Judt, Tony. 1992. Past Imperfect: French Intellectuals, 1944–1956. Berkeley.Google Scholar
Kalman, Laura. 1997. ‘Border Patrol: Reflections on the Turn to History in Legal Scholarship’, Fordham Law Review, 87, pp. 87124.Google Scholar
Kelly, Alfred. 1965. ‘Clio and the Court: An Illicit Law Affair’, Supreme Court Review, 1965, pp. 119–58.Google Scholar
Kramer, Larry D. 2003. ‘When Lawyers Do History’, George Washington Law Review, 72, pp. 387423.Google Scholar
Kronman, Anthony T. 1983. Max Weber. London.Google Scholar
Laslett, Peter. 1956. ‘Introduction’, in Philosophy, Politics, Society, ed. Laslett, Peter and Runciman, W. G.. Oxford.Google Scholar
Löwith, Karl. 1949. Meaning in History. Chicago.Google Scholar
Löwith, Karl. 1982. Max Weber and Karl Marx, trans. Hans Fantel. London.Google Scholar
Lukes, Steven. 1987. Marxism and Morality. Oxford.Google Scholar
Meek, Ronald L. 1978. Social Science and the Ignoble Savage. Cambridge.Google Scholar
Merleau-Ponty, Maurice. 2012. Phenomenology of Perception, trans. Donald Landes. London.Google Scholar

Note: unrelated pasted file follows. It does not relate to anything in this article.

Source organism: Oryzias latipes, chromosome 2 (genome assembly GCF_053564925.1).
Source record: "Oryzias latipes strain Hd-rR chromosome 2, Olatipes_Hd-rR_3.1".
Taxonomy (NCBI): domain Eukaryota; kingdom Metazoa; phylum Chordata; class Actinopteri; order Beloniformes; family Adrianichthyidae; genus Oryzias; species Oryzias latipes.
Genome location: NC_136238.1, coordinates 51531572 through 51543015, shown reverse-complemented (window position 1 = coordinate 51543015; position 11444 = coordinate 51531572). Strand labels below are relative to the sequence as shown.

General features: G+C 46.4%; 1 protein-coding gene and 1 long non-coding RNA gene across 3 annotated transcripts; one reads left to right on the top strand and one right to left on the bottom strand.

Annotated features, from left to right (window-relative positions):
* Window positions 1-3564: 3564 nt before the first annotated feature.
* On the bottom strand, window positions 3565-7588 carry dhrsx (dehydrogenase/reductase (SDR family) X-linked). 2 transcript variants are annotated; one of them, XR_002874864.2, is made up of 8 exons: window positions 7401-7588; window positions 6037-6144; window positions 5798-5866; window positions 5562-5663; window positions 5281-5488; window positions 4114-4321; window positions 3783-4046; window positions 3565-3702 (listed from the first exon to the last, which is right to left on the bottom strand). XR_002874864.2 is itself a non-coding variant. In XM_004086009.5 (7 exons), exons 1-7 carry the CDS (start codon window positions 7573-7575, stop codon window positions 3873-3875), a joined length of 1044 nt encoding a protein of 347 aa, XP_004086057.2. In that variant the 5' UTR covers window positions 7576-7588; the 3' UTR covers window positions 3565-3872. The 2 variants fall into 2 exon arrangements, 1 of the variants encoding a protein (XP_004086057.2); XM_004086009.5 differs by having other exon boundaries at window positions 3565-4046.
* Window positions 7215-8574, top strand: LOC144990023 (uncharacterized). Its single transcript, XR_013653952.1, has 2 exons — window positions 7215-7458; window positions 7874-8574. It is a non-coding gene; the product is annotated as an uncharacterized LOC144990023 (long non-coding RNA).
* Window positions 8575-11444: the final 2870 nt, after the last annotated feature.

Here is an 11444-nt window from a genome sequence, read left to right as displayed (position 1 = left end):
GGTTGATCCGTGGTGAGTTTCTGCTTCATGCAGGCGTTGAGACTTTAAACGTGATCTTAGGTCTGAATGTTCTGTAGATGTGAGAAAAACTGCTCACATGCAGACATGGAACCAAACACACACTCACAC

Moyn, Samuel. 2008. ‘On the Intellectual Origins of François Furet’s Masterpiece’, Tocqueville Review, 29: 2, pp. 5978.Google Scholar
Moyn, Samuel. 2010. The Last Utopia: Human Rights in History. Cambridge, MA.Google Scholar
Moyn, Samuel. 2014. ‘Imaginary Intellectual History’ in Rethinking Modern European Intellectual History, ed. McMahon, Darrin M. and Moyn, Samuel. Oxford.Google Scholar
Moyn, Samuel. 2018. ‘Human Rights in Heaven’ in Human Rights: Moral or Political?, ed. Etinson, Adam. Oxford.Google Scholar
Pocock, J. G. A. 1999. Barbarism and Religion, vol. II: Narratives of Civil Government. Cambridge.CrossRefGoogle Scholar
Pocock, J. G. A. 1962. ‘The History of Political Thought: A Methodological Enquiry’ in Philosophy, Politics and Society: Second Series, ed. Laslett, Peter and Runciman, W. G.. Oxford.Google Scholar